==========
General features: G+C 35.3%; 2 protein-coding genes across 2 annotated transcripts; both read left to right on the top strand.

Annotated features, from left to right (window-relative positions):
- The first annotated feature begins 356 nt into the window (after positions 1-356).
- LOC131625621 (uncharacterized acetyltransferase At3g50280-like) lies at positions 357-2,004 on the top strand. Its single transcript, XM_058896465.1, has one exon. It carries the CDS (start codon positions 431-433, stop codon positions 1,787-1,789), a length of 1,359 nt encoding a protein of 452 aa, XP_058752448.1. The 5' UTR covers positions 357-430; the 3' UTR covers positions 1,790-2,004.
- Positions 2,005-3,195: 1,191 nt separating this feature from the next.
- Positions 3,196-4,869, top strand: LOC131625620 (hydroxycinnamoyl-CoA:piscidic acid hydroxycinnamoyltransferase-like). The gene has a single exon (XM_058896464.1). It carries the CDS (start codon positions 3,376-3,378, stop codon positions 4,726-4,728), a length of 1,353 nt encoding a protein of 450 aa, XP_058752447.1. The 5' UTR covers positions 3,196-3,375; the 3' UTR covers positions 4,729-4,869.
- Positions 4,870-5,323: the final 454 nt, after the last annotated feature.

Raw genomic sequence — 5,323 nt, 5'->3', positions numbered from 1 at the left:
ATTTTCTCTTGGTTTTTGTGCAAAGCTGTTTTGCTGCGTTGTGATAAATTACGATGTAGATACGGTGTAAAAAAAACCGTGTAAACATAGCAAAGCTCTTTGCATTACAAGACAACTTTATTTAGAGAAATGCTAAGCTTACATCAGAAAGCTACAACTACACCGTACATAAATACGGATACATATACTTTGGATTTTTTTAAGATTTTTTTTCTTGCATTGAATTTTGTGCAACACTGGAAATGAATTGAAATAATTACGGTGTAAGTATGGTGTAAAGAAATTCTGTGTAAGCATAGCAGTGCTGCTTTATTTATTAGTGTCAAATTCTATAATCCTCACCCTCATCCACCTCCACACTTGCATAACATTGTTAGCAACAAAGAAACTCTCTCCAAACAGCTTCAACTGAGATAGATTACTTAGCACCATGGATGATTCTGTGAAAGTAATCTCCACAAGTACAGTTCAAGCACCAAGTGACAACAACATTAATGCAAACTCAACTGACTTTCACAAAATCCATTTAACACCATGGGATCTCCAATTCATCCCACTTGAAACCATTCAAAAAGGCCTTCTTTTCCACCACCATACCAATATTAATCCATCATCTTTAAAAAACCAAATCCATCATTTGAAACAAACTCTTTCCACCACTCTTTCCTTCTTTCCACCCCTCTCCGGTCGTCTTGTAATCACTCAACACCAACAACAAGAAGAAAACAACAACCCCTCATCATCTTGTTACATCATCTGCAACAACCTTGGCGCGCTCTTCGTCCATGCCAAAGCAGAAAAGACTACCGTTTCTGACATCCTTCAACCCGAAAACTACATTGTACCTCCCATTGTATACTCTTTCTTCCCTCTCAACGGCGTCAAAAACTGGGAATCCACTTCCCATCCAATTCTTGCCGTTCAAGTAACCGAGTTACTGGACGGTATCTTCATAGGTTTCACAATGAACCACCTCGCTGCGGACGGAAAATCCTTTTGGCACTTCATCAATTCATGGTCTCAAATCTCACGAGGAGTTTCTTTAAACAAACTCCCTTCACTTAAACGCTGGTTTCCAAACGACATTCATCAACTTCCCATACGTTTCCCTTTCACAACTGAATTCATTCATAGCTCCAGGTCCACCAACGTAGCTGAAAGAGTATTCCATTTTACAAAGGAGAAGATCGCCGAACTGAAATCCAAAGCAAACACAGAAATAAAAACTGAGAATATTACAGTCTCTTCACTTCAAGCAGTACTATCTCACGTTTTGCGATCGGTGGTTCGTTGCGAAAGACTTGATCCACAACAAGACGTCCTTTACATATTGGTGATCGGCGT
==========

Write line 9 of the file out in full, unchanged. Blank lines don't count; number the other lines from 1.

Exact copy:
ATTTTCTCTTGGTTTTTGTGCAAAGCTGTTTTGCTGCGTTGTGATAAATTACGATGTAGATACGGTGTAAAAAAAACCGTGTAAACATAGCAAAGCTCTTTGCATTACAAGACAACTTTATTTAGAGAAATGCTAAGCTTACATCAGAAAGCTACAACTACACCGTACATAAATACGGATACATATACTTTGGATTTTTTTAAGATTTTTTTTCTTGCATTGAATTTTGTGCAACACTGGAAATGAATTGAAATAATTACGGTGTAAGTATGGTGTAAAGAAATTCTGTGTAAGCATAGCAGTGCTGCTTTATTTATTAGTGTCAAATTCTATAATCCTCACCCTCATCCACCTCCACACTTGCATAACATTGTTAGCAACAAAGAAACTCTCTCCAAACAGCTTCAACTGAGATAGATTACTTAGCACCATGGATGATTCTGTGAAAGTAATCTCCACAAGTACAGTTCAAGCACCAAGTGACAACAACATTAATGCAAACTCAACTGACTTTCACAAAATCCATTTAACACCATGGGATCTCCAATTCATCCCACTTGAAACCATTCAAAAAGGCCTTCTTTTCCACCACCATACCAATATTAATCCATCATCTTTAAAAAACCAAATCCATCATTTGAAACAAACTCTTTCCACCACTCTTTCCTTCTTTCCACCCCTCTCCGGTCGTCTTGTAATCACTCAACACCAACAACAAGAAGAAAACAACAACCCCTCATCATCTTGTTACATCATCTGCAACAACCTTGGCGCGCTCTTCGTCCATGCCAAAGCAGAAAAGACTACCGTTTCTGACATCCTTCAACCCGAAAACTACATTGTACCTCCCATTGTATACTCTTTCTTCCCTCTCAACGGCGTCAAAAACTGGGAATCCACTTCCCATCCAATTCTTGCCGTTCAAGTAACCGAGTTACTGGACGGTATCTTCATAGGTTTCACAATGAACCACCTCGCTGCGGACGGAAAATCCTTTTGGCACTTCATCAATTCATGGTCTCAAATCTCACGAGGAGTTTCTTTAAACAAACTCCCTTCACTTAAACGCTGGTTTCCAAACGACATTCATCAACTTCCCATACGTTTCCCTTTCACAACTGAATTCATTCATAGCTCCAGGTCCACCAACGTAGCTGAAAGAGTATTCCATTTTACAAAGGAGAAGATCGCCGAACTGAAATCCAAAGCAAACACAGAAATAAAAACTGAGAATATTACAGTCTCTTCACTTCAAGCAGTACTATCTCACGTTTTGCGATCGGTGGTTCGTTGCGAAAGACTTGATCCACAACAAGACGTCCTTTACATATTGGTGATCGGCGT